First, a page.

The Blessed Buddha once said:
Bhikkhus, these 8
things, when cultivated & refined, lead to going beyond
from this near shore, right here, to the far shore beyond all… What
These 8 things, when cultivated and refined, lead to
going beyond from
this near shore, right here, to the far shore beyond all imagination.
The Well-Gone-One, the supreme Teacher, then added this:
Few humans cross to that sublime far shore beyond all
Anger and pride should one forsake,
all fetters cast aside,
dukkha’s none where no desire,
no binding to body or mind.
Explanation: Abandon anger. Give up pride fully. Get rid of
all clingings. To that person, who is not attracted to name and form,
and is free of appendages, no suffering befalls.
Dhammapada Verse 221
Kodham jahe vippajaheyya manam
akincanam2 nanupatanti dukkha.
Verse 221: Give up anger, abandon conceit, overcome all fetters. Ills of life
(dukkha) do not befall one who does not cling to mind and body and is free from
1. samyojanam: a fetter. There are ten fetters of human passion
which bind man to the round of rebirths; these are cast off at different stages
of Magga Insight.
2. akincanam: free from kincana: the three kincana are passion,
ill will and ignorance.
While residing at the Nigrodharama monastery, the Buddha uttered Verse (221)
of this book, with reference to Princess Rohini, sister of Thera Anuruddha.
On one occasion, Thera Anuruddha visited Kapilavatthu. While he was staying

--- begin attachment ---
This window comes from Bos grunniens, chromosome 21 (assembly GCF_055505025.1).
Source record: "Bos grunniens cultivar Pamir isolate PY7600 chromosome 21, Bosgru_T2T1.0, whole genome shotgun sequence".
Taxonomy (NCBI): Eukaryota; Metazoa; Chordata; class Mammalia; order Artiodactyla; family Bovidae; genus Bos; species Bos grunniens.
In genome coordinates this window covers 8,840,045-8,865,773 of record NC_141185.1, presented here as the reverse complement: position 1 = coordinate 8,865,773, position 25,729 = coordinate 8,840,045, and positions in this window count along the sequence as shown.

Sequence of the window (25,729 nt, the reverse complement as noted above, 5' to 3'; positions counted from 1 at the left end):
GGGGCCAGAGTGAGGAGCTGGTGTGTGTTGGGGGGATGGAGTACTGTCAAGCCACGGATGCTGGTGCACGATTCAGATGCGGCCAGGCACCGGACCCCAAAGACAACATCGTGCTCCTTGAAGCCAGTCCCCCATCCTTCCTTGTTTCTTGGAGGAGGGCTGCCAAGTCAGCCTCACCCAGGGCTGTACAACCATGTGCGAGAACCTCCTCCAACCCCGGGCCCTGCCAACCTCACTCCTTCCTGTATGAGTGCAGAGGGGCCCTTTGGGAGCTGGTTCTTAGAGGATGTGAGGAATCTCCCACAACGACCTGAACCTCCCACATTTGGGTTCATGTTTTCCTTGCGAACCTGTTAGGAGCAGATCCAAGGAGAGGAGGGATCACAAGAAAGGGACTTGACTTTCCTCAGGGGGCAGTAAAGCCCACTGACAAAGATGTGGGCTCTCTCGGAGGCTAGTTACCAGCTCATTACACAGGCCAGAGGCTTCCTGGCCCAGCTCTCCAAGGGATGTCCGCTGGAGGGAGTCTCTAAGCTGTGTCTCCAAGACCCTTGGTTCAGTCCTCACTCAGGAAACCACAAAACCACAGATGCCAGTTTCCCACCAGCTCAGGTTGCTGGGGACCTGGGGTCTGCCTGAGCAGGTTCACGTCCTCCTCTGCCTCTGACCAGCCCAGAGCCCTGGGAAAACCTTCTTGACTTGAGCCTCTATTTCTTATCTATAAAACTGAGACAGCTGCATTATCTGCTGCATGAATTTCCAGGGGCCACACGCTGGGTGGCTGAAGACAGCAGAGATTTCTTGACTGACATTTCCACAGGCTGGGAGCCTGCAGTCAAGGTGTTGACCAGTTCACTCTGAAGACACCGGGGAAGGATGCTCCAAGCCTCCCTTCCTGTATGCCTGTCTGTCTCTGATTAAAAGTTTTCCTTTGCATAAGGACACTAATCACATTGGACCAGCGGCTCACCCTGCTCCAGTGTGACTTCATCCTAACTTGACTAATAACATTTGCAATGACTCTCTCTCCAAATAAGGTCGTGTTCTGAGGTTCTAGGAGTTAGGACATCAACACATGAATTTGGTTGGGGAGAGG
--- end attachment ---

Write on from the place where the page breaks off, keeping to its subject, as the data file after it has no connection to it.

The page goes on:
at the monastery there, all his relatives, with the exception of his sister
Rohini, came to see him. On learning from them that Rohini did not come because
she was suffering from leprosy, he sent for her. Covering her head in shame,
Rohini came when she was sent for. Thera Anuruddha told her to do some
meritorious deed and he suggested that she should sell some of her clothing and
jewelry; and with the money raised, to build a refectory for the bhikkhu. Rohini
agreed to do as she was told. Thera Anuruddha also asked his other relatives to
help in the construction of the hall. Further, he told Rohini to sweep the floor
and fill the water-pots every day even while the construction was still going
on. She did as she was instructed and she began to get better.
When the hall was completed, the Buddha and his bhikkhus were invited for
alms-food. After the meal, the Buddha asked for the donor of the building and
alms-food, but Rohini was not there. So the Buddha sent for her and she came.
The Buddha asked her whether she knew why she was inflicted with this dreaded
disease and she answered that she did not know. So the Buddha told her that she
had the dreadful disease because of an evil deed she bad done out of spite and
anger, in one of her past existences. As explained by the Buddha, Rohini was, at
one time, the chief queen of the king of Baranasi. It so happened that the king
had a favourite dancer and the chief queen was very jealous of her. So the queen
wanted to punish the dancer. Thus one day, she had her attendants put some
itching powder made from cow-hage pods in the dancer’s bed, her blankets, etc.
Next, they called the dancer, and as though in jest, they threw some itching
powder on her. The girl itched all over and was in great pain and discomfort.
Thus itching unbearably, she ran to her room and her bed, which made her suffer
As a result of that evil deed Rohini had become a leper in this existence.
The Buddha then exhorted the congregation not to act foolishly in anger and not
to bear any ill will towards others.
Then the Buddha spoke in verse as follows:
Verse 221: Give up anger, abandon conceit, overcome
all fetters. Ills of life (dukkha) do not befall one who does not
cling to mind and body and is free from moral defilements.
At the end of the discourse, many in the congregation attained Sotapatti
Fruition. Princess Rohini also attained Sotapatti Fruition, and at the same time
her skin disease disappeared, and her complexion became fair, smooth and very